Alicia acts on her advice and decides to take it, she decides to accept the offer like her other peers. However Lockhart Gardener manages to steer out of bankruptcy, not only that, they earn 113 million dollar surplus at the end of that quarter. In the same meeting, the partners vote against appointment of new partners. They don’t need their money, they don’t need extra hands to share their losses, so why appoint them and share the surplus. When Alicia comes to know about the vote, she is stung again.


When Will confronts her that she says that after all the hours she has billed and the thousands of dollars she has earned for the firm, she is the injured party here. In a move to get the partners’ attention, the 4th year associates begin talking to the clients they have worked for, asking them if they are happy with the firm. The partners are scared that if these associates walk out of the firm, they may poach their clients. But they can’t succumb to this form of corporate terrorism, so they decide to divide them. Will proposes that they appoint one of them as as an equity partner so that the other four begin to resent that one person. He proposes Alicia’s name for partnership and again when Alicia inquires about his motives, he tells her that it is because of her hard work.

Yes, Will makes her a partner but he never gives her what she deserves- the truth. He gives Alicia what she desires but only when it benefits him and the other partners. In fact, that is one of the central themes in ‘The Good Wife’, that nothing is black or white, it is in the grey. We can never categorize a character and their choices as good or bad. People favor others when it benefits them, people hurt others when it benefits their dear ones. In the same episode, when Alicia is offered the partnership the first time, she is questioned on the stand that the firm is offering her a partnership only to raise some money. Will and Diane expect Alicia to commit a felony, to claim that it is untrue. A felony that can cost her 5-7 years in the prison but as mark of her loyalty she is expected to manipulate her words. She does what is asked of her and in spite of this, what she gets are more lies.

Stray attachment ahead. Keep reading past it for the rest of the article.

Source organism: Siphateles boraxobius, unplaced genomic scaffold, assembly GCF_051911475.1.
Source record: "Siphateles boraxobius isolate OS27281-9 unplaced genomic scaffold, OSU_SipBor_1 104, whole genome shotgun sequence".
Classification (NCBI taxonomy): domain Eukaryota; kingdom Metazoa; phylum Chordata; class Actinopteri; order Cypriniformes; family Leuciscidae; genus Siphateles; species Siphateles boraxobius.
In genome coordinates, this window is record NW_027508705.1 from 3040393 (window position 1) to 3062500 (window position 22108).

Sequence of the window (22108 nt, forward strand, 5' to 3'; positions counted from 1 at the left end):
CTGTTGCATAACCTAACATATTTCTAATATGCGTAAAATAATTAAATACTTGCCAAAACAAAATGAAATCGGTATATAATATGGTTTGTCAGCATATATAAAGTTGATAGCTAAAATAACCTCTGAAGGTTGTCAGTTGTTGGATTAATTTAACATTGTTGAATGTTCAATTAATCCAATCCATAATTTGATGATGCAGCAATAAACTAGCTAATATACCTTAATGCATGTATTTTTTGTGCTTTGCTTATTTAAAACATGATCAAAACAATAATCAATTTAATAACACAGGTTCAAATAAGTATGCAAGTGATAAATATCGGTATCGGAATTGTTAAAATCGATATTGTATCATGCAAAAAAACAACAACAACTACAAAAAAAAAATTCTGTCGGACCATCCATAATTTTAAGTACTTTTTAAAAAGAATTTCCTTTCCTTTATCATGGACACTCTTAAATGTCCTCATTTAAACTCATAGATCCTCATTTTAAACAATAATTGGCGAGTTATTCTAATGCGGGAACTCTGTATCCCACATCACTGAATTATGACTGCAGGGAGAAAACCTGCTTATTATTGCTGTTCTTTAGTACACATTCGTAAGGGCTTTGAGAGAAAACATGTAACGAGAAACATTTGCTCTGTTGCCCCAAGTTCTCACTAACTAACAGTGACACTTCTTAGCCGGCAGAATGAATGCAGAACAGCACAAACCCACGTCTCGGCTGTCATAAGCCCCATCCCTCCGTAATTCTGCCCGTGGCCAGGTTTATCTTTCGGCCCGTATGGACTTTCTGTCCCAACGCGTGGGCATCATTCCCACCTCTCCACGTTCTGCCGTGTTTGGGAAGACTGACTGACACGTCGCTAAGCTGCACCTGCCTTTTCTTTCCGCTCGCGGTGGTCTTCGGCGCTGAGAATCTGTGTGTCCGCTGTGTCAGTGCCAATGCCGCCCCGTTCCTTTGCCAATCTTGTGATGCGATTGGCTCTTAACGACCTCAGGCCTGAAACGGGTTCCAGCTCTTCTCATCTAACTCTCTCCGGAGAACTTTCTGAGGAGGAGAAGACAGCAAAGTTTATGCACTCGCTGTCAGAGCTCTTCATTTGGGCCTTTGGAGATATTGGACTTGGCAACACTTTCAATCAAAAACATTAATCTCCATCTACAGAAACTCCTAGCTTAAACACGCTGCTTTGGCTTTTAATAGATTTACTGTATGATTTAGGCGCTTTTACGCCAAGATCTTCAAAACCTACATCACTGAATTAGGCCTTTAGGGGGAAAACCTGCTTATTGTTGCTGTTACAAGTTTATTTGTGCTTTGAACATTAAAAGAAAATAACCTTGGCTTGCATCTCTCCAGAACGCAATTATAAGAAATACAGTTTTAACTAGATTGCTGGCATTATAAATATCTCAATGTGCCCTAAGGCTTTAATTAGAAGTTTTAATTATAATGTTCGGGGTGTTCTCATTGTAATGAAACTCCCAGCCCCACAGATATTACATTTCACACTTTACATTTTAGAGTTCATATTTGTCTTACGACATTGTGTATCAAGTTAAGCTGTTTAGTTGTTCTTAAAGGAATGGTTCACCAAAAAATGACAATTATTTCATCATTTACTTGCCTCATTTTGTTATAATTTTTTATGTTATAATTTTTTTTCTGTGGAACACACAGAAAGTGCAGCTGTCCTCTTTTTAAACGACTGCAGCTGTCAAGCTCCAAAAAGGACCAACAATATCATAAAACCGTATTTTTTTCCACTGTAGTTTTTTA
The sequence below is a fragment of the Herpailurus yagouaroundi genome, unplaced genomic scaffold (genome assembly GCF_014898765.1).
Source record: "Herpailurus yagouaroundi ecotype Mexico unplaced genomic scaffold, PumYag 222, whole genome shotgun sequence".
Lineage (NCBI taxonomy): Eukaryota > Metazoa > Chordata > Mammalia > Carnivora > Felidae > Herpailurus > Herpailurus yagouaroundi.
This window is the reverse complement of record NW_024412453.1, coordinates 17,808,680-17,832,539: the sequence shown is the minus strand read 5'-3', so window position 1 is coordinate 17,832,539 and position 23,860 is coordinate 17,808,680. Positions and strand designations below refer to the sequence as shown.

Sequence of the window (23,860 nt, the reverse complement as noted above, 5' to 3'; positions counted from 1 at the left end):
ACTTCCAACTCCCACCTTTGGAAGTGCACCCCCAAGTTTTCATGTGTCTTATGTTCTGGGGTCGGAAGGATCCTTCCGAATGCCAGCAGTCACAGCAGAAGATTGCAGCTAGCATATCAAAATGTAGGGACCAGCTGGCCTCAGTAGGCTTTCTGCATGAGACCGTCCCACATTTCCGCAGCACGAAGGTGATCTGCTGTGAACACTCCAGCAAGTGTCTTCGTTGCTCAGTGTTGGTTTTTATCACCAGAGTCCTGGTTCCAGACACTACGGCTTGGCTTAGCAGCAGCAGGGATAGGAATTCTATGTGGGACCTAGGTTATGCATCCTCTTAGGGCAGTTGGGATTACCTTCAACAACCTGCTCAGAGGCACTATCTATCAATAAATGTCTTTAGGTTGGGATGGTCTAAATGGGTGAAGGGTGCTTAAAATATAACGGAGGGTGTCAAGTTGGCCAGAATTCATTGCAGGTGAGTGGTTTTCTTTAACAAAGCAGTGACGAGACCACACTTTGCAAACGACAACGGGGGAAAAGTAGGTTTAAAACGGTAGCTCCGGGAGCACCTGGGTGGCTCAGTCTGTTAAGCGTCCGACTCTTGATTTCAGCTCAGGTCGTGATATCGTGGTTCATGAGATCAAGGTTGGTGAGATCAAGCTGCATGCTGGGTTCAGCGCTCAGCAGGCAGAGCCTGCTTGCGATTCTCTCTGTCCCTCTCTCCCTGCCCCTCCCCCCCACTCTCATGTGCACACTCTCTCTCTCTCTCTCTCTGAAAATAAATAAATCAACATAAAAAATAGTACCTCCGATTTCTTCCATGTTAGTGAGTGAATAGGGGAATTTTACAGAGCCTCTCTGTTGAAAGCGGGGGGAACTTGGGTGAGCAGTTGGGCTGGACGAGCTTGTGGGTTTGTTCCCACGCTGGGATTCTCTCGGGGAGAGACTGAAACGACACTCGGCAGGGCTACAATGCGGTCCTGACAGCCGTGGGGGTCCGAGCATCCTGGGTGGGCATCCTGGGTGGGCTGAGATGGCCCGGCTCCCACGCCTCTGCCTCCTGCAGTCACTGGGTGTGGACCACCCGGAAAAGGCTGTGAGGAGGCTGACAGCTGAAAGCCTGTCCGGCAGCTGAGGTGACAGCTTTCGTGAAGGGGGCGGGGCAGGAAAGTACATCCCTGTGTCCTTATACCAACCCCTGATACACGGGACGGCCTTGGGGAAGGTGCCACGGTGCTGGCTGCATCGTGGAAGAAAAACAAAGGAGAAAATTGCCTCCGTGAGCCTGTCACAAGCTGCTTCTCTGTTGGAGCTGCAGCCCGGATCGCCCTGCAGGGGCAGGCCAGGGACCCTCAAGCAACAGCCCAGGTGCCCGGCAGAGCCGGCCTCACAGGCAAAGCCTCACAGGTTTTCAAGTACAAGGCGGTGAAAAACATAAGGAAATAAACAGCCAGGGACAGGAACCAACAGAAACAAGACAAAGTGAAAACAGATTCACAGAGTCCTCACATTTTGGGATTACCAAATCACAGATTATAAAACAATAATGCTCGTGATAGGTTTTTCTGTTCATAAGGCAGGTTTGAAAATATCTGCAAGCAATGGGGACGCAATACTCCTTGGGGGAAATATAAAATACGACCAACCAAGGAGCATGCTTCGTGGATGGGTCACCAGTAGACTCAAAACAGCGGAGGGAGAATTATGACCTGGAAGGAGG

The question here is why is loyalty a one sided road? If Alicia has to hold the best interests of the firm and their clients at all times, then why isn’t the firm and the partners expected to do the same for her. Why does Will hate Alicia when she quits the firm to start her own? After all, like everyone in the show, she is trying to look out for her own self. Yes, Will extended her a colossal favor when he hired her in the first episode. But hasn’t she repaid all those debts by perjuring under oath, by answering questions on her sexual life during Will’s grand jury trial, by trying to convict an innocent for a murder in order to save their client, by working in close proximity to a woman who had slept with her husband, by representing a philanderer alleged of killing his wife, by representing a drug mafia, by constantly witnessing her attempts at professional progress being belittled by a world who believed that her court room victories are owed to the men in her life – all against her moral fiber only because she was expected to do so by the firm.

No matter which season are we in, there is always that one episode where Alicia is strategically placed in a situation so that the firm can benefit from her status of being married to the current States Attorney and the future Governor of Cook County. Then, there are outsiders who believe that the reason she has been retained for four years is because she is Will’s former love interest and that they slept with each other for a brief period. But how long could Alicia continue to work in such a set up?

Will did a favor for Alicia but throughout the show we can see the firm trying to exploit Alicia’s marital status for their own good. And when you get a favor in return of a favor, your favor becomes a barter. It can be argued that Will always saw Alicia as a friend but friends don’t lie to friends, friends don’t manipulate friends and friends don’t trick their friends to help their own bankruptcy. During the third season, Will is suspended from practicing law for six months because he withdrew money from a client’s account for paying off a gambling debt. Almost everyone including Alicia tries to comfort him by saying that it was 15 years ago and he repaid the money in full. So why is it that nobody comforts Alicia, that it was 4 years ago when Will hired her and she has repaid the debt by being a brilliant litigator for Lockhart and Gardener.

In the third season, a judge asks Diane if she believes in hell? She says no. The judge then tells her that even he did not but then he saw lawyers. What he tries to point out is that a good lawyer does whatever is necessary to work the odds in their favor, a good lawyer manipulates the circumstances without paying heed to the collateral damage. Come to think of it, Alicia just does that. When she believes that she no longer wants to be played by others, she quits. She starts her own firm in a bid to shield her own future and her authority, she takes the associates because she needs them to fight cases and she poaches the clients because she has to think about the revenues. ‘The Good Wife’ shows Alicia’s transformation into a good lawyer, after all is it not what every one at the firm expects Alicia to be. And when she becomes one, all they do is call her move savage. But why? At the end of the day, she is a reflection of their own own compromised principles and actions. At the end of the day, it is just the circle of life, one thing ends and another begins.